But, I'm gonna try to make it up to you by blogging AFTER I preach. I figure: what the heck. Maybe you're still thinking about these things.
I got caught this last week on the images from John's gospel, John 10:1-10. Our passage ends with a line I treasure deeply: I come that you might have life, and have it abundantly. This idea resonates so well with my experience of God's life--it is life-giving abundance, not just for me but for the world.
I struggle, though, with fitting this generous spirit together with Jesus' earlier descriptions of himself in the passage: he is the gatekeeper, and no one gets in but through him. My experience has not been that God calls us to be a select few, secluded away. Plus, I'm troubled by descriptions of salvation that flatten it into simply what happens in the afterlife--salvation is all the stuff of the abundant life that we get to experience now and forever. So what's Jesus saying?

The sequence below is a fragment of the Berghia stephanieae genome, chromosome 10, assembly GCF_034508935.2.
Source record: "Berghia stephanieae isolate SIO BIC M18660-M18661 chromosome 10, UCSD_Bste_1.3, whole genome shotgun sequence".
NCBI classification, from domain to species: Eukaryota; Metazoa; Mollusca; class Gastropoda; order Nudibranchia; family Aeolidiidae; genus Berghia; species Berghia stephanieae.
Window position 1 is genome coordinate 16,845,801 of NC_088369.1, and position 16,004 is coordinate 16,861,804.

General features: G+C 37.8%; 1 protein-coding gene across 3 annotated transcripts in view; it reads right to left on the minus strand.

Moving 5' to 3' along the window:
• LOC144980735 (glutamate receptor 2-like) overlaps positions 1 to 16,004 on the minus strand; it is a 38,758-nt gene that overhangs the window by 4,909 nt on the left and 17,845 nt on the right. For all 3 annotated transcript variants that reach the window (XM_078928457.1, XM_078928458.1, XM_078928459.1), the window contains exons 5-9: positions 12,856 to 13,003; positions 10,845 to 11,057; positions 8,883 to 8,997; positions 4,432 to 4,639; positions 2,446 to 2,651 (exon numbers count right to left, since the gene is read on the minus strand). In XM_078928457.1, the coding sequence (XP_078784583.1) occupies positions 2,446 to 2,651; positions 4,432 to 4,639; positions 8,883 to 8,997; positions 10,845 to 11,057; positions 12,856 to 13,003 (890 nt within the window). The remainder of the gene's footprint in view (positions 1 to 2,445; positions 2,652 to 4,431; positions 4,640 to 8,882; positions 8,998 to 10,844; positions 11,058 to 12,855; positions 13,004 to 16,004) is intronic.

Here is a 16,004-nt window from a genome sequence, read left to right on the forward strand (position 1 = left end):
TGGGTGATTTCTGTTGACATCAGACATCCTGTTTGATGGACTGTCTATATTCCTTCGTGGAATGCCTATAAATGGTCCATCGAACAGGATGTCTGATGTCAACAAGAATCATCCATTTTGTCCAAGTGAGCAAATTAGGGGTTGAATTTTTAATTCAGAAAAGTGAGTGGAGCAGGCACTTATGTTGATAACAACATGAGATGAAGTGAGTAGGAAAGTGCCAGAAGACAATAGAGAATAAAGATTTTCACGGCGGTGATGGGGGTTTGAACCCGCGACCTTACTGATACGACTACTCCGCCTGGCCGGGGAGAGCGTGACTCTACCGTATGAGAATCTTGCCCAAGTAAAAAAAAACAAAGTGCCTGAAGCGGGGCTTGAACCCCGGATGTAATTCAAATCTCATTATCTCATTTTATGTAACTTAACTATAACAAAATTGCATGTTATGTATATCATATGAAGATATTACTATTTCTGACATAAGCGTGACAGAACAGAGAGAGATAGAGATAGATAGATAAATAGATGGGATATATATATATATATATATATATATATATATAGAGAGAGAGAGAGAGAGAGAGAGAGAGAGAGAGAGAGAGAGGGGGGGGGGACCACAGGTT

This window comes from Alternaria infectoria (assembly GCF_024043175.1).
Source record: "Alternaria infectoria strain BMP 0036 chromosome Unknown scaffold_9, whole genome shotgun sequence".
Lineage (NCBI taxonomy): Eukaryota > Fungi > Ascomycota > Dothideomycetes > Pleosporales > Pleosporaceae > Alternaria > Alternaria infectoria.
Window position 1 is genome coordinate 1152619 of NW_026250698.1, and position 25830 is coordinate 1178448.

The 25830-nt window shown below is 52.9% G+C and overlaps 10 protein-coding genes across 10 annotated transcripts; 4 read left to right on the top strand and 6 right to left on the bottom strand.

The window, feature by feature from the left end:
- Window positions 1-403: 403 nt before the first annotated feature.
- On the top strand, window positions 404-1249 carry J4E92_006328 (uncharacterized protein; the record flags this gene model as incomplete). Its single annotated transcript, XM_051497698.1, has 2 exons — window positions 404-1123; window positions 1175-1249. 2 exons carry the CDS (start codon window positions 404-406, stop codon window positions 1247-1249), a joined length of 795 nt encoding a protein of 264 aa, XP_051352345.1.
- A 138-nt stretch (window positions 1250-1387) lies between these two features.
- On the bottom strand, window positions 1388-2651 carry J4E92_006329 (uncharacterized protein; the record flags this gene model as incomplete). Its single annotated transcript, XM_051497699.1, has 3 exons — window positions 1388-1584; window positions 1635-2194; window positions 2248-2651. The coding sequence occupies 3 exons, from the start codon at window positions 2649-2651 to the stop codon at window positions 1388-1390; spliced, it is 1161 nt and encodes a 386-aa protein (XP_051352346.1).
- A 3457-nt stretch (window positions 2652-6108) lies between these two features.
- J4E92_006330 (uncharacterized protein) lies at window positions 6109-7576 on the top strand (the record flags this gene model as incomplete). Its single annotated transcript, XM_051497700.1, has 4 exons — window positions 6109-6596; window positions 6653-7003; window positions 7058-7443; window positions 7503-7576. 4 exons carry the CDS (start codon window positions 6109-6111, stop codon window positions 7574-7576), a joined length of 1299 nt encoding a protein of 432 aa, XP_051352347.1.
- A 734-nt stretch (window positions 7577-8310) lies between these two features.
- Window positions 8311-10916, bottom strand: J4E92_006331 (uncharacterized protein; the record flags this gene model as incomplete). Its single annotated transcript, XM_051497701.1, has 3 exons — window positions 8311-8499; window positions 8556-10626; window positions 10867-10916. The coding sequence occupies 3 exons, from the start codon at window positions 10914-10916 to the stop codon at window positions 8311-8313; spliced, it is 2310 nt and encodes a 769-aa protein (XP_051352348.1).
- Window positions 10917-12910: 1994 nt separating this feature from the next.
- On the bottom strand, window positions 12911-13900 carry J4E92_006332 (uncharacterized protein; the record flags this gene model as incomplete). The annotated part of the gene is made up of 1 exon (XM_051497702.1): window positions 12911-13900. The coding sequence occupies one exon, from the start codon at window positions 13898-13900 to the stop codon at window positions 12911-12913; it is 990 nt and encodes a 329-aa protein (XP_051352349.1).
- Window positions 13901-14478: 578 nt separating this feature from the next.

My contention (and you are welcome to help me out here) is that Jesus meant that he's the gatekeeper in the sense that, if we're going to be a part of his salvation, we're really going to have to be like him. That Jesus being the gate--Jesus who is our Christ who makes us all a part of his body--means that we have to do the things he did in order to be a part of this new reality. Which is both seclusion (on occasion) and a sending into the world (Jesus says he'll be with us for going out as for entering in).
So, then, Jesus is inviting us to an abundance that comes when we live like him--when we become little Christs in the world. (Which, as I understand it, is just what "Christian" means.)
I shared a poem, too, and thought I'd give you a link in case you want to read it more carefully... It's by Wendell Berry, and you can find it at the bottom of this speech.